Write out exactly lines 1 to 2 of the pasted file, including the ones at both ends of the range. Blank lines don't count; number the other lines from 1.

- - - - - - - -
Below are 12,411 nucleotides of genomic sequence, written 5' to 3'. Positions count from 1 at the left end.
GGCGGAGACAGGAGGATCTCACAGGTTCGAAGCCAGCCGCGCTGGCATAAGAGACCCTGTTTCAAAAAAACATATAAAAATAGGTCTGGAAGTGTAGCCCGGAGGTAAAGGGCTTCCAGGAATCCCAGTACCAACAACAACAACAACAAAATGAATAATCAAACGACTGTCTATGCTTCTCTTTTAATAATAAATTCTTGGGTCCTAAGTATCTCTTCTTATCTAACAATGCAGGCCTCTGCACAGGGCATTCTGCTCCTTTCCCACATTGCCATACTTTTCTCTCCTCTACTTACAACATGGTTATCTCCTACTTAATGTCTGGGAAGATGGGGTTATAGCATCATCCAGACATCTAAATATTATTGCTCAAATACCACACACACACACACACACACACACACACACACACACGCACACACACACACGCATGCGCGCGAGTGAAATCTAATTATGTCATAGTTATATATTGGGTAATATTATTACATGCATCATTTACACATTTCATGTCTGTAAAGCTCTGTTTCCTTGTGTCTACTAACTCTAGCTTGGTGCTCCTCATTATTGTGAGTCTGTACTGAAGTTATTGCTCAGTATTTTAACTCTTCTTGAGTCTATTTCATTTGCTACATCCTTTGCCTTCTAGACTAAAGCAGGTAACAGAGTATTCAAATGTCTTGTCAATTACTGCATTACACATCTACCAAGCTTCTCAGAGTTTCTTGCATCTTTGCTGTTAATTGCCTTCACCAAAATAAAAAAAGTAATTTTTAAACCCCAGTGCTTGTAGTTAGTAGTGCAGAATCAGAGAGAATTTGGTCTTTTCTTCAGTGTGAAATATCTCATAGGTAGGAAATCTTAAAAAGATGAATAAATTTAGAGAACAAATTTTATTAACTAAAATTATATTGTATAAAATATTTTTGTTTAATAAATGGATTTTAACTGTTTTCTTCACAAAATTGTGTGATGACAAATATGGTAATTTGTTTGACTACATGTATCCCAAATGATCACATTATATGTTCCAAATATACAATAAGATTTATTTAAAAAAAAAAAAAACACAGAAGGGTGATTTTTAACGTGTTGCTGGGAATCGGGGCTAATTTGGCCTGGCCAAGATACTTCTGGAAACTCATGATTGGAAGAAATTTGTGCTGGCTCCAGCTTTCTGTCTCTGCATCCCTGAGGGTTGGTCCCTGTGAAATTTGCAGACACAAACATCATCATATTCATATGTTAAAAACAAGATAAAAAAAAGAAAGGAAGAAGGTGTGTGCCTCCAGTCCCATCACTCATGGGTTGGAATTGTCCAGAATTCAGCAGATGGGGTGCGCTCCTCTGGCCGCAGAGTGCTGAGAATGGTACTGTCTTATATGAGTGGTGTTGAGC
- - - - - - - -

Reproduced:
Below are 12,411 nucleotides of genomic sequence, written 5' to 3'. Positions count from 1 at the left end.
GGCGGAGACAGGAGGATCTCACAGGTTCGAAGCCAGCCGCGCTGGCATAAGAGACCCTGTTTCAAAAAAACATATAAAAATAGGTCTGGAAGTGTAGCCCGGAGGTAAAGGGCTTCCAGGAATCCCAGTACCAACAACAACAACAACAAAATGAATAATCAAACGACTGTCTATGCTTCTCTTTTAATAATAAATTCTTGGGTCCTAAGTATCTCTTCTTATCTAACAATGCAGGCCTCTGCACAGGGCATTCTGCTCCTTTCCCACATTGCCATACTTTTCTCTCCTCTACTTACAACATGGTTATCTCCTACTTAATGTCTGGGAAGATGGGGTTATAGCATCATCCAGACATCTAAATATTATTGCTCAAATACCACACACACACACACACACACACACACACACACACACGCACACACACACACGCATGCGCGCGAGTGAAATCTAATTATGTCATAGTTATATATTGGGTAATATTATTACATGCATCATTTACACATTTCATGTCTGTAAAGCTCTGTTTCCTTGTGTCTACTAACTCTAGCTTGGTGCTCCTCATTATTGTGAGTCTGTACTGAAGTTATTGCTCAGTATTTTAACTCTTCTTGAGTCTATTTCATTTGCTACATCCTTTGCCTTCTAGACTAAAGCAGGTAACAGAGTATTCAAATGTCTTGTCAATTACTGCATTACACATCTACCAAGCTTCTCAGAGTTTCTTGCATCTTTGCTGTTAATTGCCTTCACCAAAATAAAAAAAGTAATTTTTAAACCCCAGTGCTTGTAGTTAGTAGTGCAGAATCAGAGAGAATTTGGTCTTTTCTTCAGTGTGAAATATCTCATAGGTAGGAAATCTTAAAAAGATGAATAAATTTAGAGAACAAATTTTATTAACTAAAATTATATTGTATAAAATATTTTTGTTTAATAAATGGATTTTAACTGTTTTCTTCACAAAATTGTGTGATGACAAATATGGTAATTTGTTTGACTACATGTATCCCAAATGATCACATTATATGTTCCAAATATACAATAAGATTTATTTAAAAAAAAAAAAAACACAGAAGGGTGATTTTTAACGTGTTGCTGGGAATCGGGGCTAATTTGGCCTGGCCAAGATACTTCTGGAAACTCATGATTGGAAGAAATTTGTGCTGGCTCCAGCTTTCTGTCTCTGCATCCCTGAGGGTTGGTCCCTGTGAAATTTGCAGACACAAACATCATCATATTCATATGTTAAAAACAAGATAAAAAAAAGAAAGGAAGAAGGTGTGTGCCTCCAGTCCCATCACTCATGGGTTGGAATTGTCCAGAATTCAGCAGATGGGGTGCGCTCCTCTGGCCGCAGAGTGCTGAGAATGGTACTGTCTTATATGAGTGGTGTTGAGC